The Panic Room. It’s a great space for brainstorming. One wall is a chalkboard. The wall was first painted with a magnetic primer, and over top of that, they painted chalkboard paint, so the chalkboard is magnetic. I didn’t think it would work, but it does — you can put metal clips on the wall and they stick. It’s pretty cool.

 

THE CELINE DION MEMORIAL BALLROOM: The structure in the middle of the room can function either as a coffee table or as seating. The modular blocks can be moved around at will. The kitchen, from Ikea, is proof that it’s possible to integrate affordable elements into an overall design plan. “We weren’t trying to replicate an era,” says McMillan. “We were inspired by an era. The Ikea kitchen works.” Photography by Peter Fritz.

How did you come to name a room after Céline Dion?

We asked people for suggestions. One person suggested the Céline Dion Memorial Ballroom — I have no idea why — and everybody just liked it. In other areas of the office, we have the Wilde Room, named for Oscar Wilde, and the ICU — Intensive Client Unit. The Panic Room is for brainstorming, but people in the 1950s used to say, “Oh, it’s a panic!” when they liked something, so it’s kind of a throwback to the Leave-It-to-Beaver era. We have another room called the Derek Zoolander School for Kids Who Don’t Read Too Good.

 

THE CUBICLE SPACE: The free-floating shelves behind each workspace are not for files and office things; they are meant to be filled with employees’ personal items, tchotchkes, and the like. The design stripped the ceilings to expose the wires and pipes. The white walls maximize light. From left to right: Kelly St. John, account coordinator; Jacob Bryce, associate creative director; Jared Young, associate creative director; Stephanie Dewar, former media planner and buyer; Casey Tourangeau, video editor/senior user experience designer; Leah Goodman, account coordinator; Andrew Bowser, motion designer; Briar Knott, receptionist. Photography by Marc Fowler.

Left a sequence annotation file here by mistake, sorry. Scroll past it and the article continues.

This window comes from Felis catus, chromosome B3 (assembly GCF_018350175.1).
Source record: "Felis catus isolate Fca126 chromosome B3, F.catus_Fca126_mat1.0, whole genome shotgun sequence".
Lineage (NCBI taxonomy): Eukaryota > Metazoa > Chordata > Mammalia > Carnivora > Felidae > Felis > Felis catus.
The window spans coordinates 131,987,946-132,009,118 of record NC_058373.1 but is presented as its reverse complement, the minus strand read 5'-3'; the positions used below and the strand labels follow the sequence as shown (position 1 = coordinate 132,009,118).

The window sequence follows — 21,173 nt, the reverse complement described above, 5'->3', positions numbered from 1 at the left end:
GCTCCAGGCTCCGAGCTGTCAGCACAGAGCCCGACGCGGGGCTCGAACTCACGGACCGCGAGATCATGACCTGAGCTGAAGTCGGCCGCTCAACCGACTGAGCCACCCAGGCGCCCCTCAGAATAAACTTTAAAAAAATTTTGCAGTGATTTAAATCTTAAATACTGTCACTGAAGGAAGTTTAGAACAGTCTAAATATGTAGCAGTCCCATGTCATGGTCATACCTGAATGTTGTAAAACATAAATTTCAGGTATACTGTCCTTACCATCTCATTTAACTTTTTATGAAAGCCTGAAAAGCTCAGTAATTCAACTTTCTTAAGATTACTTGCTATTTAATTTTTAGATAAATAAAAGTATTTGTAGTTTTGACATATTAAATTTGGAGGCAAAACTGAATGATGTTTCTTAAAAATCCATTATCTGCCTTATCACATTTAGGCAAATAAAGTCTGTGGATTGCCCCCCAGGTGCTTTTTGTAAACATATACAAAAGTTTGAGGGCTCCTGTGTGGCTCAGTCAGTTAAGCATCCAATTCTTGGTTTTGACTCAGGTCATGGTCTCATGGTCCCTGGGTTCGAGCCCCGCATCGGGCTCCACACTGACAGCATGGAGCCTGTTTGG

Which aspects of the design bolster creativity?

The most important thing here is for us to work closely together. We almost have to sit in each other’s laps. The people who work together tend to sit together, and they are sharing a lot of the time. The idea of a closed office does not work. The challenge with open space is music. Music here is critical. The place feels like a tomb if there aren’t tunes on. So people are constantly putting tunes on and sharing with everybody else. People who need to concentrate put on earphones.

Do you think there’s a lifespan to this design?

Yes. You can go with something classic and know it’s going to last a long time, or you can choose to move a little bit more with the trends. I think if we continue our lease beyond 2020, we’ll do another redesign. We have to reinvent ourselves.


LIGHT TALK: Gordon McMillan, in his corner office that looks out over Sussex Drive, said the renovation was focused on bringing light into the office. "Everything we create, is seen through either reflected light or emitted light. If you’re working in an environment dominated by bluey fluorescent light, that drains the creative process." Photography by Marc Fowler.